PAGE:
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Osteoporosis, Laboratory Support of Risk Assessment and Management

Osteoporosis, Laboratory Support of Risk Assessment and Management

Clinical Focus

Osteoporosis

Laboratory Support of Risk Assessment, Diagnosis, and Management

  

Contents:

Clinical Background - Table 1 - Table 2 - Table 3 - Figure

Individuals Suitable for Testing

Test Availability

Test Selection

Test Interpretation  - Table 4

Summary

Ordering Information

References
 

Clinical Background [return to contents]

Millions of people in the US are affected by osteoporosis and the number is expected to rise as the population ages. Postmenopausal women are most often affected. Also at risk are elderly males and individuals with calcium or vitamin D deficiency, hypogonadism, hyperparathyroidism, hyperthyroidism, Paget disease, malignancy, gastrointestinal disease, and connective tissue disease, as well as those who smoke, abuse alcohol, or take certain medications. Afflicted individuals are at significantly increased risk for bone fracture (wrist, spine, proximal femur, humerus) leading to chronic pain, disability, and even death. Treatment options include vitamin D and calcium supplementation, bisphosphonates (eg, alendronate, risedronate), calcitonin, hormone replacement therapy (HRT), parathyroid hormone (PTH, amino acids 1-34) and raloxifene, a selective estrogen receptor modulator (SERM).

Osteoporosis is a preventable disorder. Since patients are asymptomatic in the early stages, current guidelines recommend evaluating fracture risk in postmenopausal women and in men once they reach
50 years of age.1 The World Health Organization (WHO) has developed the FRAX® tool, which is available online, to assess the 10-year fracture risk in these individuals.2 Factors used in the tool are listed in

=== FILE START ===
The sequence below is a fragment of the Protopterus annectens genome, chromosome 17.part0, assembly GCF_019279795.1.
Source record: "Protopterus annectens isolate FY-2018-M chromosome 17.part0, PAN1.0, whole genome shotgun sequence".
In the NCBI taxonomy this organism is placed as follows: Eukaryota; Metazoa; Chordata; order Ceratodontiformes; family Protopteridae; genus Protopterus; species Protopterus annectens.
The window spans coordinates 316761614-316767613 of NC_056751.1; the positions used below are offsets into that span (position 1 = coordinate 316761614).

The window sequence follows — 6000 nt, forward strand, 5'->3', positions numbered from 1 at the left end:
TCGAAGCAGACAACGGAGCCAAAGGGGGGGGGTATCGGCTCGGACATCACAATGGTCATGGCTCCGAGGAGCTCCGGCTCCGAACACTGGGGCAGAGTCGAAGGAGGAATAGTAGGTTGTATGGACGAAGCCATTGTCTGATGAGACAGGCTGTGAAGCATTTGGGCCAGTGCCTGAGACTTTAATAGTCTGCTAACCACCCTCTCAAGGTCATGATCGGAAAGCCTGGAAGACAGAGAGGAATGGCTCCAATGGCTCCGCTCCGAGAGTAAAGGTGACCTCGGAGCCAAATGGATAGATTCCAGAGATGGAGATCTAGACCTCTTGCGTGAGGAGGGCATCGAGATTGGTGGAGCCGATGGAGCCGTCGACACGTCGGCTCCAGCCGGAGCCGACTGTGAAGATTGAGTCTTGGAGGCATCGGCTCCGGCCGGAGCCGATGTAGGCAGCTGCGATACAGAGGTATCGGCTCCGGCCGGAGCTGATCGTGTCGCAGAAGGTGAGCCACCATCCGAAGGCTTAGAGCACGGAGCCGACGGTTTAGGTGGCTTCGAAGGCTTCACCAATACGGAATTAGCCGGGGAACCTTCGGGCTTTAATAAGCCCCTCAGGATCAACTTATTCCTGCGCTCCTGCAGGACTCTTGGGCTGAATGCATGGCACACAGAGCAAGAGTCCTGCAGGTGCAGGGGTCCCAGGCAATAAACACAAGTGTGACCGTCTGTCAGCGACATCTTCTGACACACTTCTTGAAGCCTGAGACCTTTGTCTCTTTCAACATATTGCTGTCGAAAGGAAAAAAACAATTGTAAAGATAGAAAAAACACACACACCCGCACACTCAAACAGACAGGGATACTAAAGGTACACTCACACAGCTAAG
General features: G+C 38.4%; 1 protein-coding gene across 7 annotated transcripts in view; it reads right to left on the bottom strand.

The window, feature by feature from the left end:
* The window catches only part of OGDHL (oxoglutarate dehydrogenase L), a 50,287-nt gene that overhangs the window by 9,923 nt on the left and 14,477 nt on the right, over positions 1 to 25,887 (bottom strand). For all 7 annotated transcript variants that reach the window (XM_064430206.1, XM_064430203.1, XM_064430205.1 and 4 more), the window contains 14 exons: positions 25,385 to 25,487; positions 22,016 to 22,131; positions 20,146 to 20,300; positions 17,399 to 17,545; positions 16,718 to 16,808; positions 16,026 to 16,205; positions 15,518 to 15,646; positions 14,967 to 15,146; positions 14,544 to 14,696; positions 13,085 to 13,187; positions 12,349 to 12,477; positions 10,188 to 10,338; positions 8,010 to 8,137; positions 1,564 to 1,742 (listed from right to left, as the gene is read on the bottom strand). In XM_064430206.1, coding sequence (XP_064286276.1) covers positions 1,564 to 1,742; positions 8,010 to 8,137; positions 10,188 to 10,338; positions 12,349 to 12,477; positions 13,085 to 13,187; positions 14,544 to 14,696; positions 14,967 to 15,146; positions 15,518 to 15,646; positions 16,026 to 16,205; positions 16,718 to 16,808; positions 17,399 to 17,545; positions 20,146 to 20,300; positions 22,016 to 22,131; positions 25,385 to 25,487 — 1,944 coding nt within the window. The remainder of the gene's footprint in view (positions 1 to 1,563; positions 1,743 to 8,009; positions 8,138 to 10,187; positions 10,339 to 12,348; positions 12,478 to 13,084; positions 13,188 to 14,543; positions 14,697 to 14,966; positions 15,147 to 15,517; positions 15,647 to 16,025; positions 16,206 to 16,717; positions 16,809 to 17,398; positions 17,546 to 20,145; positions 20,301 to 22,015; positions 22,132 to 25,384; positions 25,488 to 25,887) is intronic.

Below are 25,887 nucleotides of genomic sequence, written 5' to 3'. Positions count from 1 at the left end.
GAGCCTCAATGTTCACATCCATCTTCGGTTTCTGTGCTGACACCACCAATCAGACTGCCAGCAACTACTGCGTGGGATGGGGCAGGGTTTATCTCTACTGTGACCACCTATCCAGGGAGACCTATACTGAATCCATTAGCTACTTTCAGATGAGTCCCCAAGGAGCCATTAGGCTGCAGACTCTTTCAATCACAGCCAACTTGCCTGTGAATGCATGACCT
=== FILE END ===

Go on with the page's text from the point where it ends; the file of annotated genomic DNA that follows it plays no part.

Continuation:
Table 1.

Table 1. Factors Included in the FRAX Risk Assessment Tool2

Patient Demographics Medical History Lifestyle Factors
Age

Height (cm)a

Race

Sex

Weight (kg)a

Femoral neck BMDb

Glucocorticoid use

Parent hip fracture

Previous fracture

Rheumatoid arthritis history

Secondary osteoporosis history

Alcohol use

Smoking

 

a Used to calculate body mass index (BMI).

b Risk can be calculated with or without bone mineral density measurements.

Bone mineral density (BMD), which is the basis of osteoporosis diagnosis, is recommended for women 65 years of age and men 70 years. When indicated by their risk profile, BMD is recommended for postmenopausal women and for men between 50 and 70 years old. Furthermore, BMD is recommended for patients who have suffered a fracture,1 and it should be accompanied by a thorough evaluation for secondary osteoporosis in the young, as secondary causes account for 64% of all osteoporosis in young men and women.3 Additionally, secondary causes account for 20% of osteoporosis in postmenopausal women.3 The National Osteoporosis Foundation (NOF) recommends consideration of secondary causes in all postmenopausal women and in men 50 years of age.1

Screening for secondary causes begins with a history and physical examination followed by routine laboratory testing (chemistry profile; CBC; serum TSH; and 24-hour urine calcium, sodium, and creatinine). Individuals suspected of or at higher risk for vitamin D deficiency (eg, those with persistent, nonspecific musculoskeletal pain; pregnant or lactating women; the elderly; dark-skinned individuals; housebound individuals; those with malabsorptive syndromes; those treated with anticonvulsants; etc.) should also have their 25-hydroxyvitamin D concentration determined. If abnormal results are obtained, further evaluation is recommended. The causes of secondary osteoporosis are listed in the NOF guidelines1 and testing for the most common of these is listed in Table 2.

Table 2. First-line Tests Available for Diagnosis of Secondary Osteoporosis

Disorder Tests

Lifestyle-related Disorders

Alcohol abuse

Low dietary calcium

Vitamin D insufficiency

Chemistry profile, CBC

Serum and urine calcium

25-hydroxyvitamin D [25(OH)D]

Genetic Disorders

Cystic fibrosis

Gaucher disease

Glycogen storage disease

Homocystinuria

Hemochromatosis

Hypophosphatasia

Porphyria

Riley-Day syndrome

Idiopathic hypercalciuria

Sweat test

Gaucher disease mutation analysis

Glucose-6-phosphate dehydrogenase

Homocystine

Ferritin, iron and iron binding capacity (transferrin saturation)

Alkaline phosphatase

Porphyrins, delta aminolevulinic acid, porphobilinogen

Familial dysautonomia mutation analysis